The Riddle of the Universe. By Ernst Haeckel. Harper & Brothers, New York.

the form and direction of organic life. So long as he holds himself to the examination of morphologic or embryonic conditions, he would be left severely alone. Uninitiated students cannot understand and have little interest in the habits of an unfamiliar species. But when he abandons the precincts of his narrower sphere, and, entering the wider domain of philosophy, constructs a dogma whose purpose is to explain the origin and progress of life, then he must expect to have his methods and conclusions summarily challenged, and he must show good cause for his right to speak.

Chapter XII. is, without doubt, the citadel of this book. If his readers grant what Dr. Haeckel here affirms, the remainder of his contention follows as a matter of course. His search is for the universal law of substance. He approaches the goal by describing the earlier meditations in the department of physics. There are two accepted principles well rooted in the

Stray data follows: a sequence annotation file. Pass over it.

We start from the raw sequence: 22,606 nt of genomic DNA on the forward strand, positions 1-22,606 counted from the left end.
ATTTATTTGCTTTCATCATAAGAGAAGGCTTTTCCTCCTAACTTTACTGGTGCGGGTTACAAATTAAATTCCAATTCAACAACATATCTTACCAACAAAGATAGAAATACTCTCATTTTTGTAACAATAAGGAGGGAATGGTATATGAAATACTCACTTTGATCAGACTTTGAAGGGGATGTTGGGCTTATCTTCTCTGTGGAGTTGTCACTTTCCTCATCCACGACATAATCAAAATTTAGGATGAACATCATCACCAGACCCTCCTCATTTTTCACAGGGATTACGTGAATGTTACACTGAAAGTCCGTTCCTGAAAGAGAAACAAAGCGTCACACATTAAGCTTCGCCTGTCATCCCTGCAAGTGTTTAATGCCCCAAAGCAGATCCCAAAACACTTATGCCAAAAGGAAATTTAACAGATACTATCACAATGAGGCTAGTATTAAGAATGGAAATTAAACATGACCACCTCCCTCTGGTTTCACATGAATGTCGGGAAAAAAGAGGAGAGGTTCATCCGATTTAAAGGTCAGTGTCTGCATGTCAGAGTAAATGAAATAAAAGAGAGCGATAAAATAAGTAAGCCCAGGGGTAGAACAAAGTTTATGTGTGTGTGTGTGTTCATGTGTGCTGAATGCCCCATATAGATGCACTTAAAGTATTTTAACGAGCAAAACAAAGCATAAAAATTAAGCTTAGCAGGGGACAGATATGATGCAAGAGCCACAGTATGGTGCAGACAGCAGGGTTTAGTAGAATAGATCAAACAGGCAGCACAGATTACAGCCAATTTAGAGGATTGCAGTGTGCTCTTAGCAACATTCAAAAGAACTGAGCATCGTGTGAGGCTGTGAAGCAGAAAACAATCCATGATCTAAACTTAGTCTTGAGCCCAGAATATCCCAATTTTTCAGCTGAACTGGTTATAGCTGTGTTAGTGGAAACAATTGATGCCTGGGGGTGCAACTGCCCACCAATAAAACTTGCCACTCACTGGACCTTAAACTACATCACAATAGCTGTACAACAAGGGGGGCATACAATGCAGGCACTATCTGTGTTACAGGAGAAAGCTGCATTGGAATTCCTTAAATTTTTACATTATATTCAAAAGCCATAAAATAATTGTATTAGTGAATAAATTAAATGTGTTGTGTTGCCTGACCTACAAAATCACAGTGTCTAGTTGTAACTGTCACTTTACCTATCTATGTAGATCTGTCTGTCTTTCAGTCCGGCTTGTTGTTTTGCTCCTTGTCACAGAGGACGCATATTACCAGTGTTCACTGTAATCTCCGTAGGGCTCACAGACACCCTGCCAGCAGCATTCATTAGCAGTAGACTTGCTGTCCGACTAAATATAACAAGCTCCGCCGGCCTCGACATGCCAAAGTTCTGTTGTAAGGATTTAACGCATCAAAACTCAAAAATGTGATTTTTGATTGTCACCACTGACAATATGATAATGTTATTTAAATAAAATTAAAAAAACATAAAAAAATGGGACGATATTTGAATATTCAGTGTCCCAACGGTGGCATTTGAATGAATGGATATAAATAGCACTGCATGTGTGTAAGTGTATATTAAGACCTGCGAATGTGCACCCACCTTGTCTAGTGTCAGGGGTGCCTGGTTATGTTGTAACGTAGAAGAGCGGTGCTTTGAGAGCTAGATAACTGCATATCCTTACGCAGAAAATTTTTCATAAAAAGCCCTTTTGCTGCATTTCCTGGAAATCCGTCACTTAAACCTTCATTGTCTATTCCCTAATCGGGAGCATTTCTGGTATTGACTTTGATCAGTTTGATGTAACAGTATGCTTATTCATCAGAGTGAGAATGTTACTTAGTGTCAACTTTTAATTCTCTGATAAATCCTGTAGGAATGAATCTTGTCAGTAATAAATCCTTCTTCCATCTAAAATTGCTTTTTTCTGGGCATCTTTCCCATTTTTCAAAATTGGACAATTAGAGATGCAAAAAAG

language of science: that matter is indestructible and that the amount of energy at work in infinite space is unchangeable. These he would reduce to one and the same principle, since matter and motion are but expressions of the same substance. No one can take exception to this argument: it is an item of common knowledge that solid changes to liquid, and liquid to gas, while heat and light, force and chemical affinity, are modes of the same motion. He proposes to call this coagulated principle the law of substance, and will contend that by it all the phenomena of the universe are to be judged. Furthermore, in his view, thought is as much a mode of motion as is heat or chemical affinity, and must, consequently, be subject to the same invariable law. It is at this point that our opinions begin to diverge.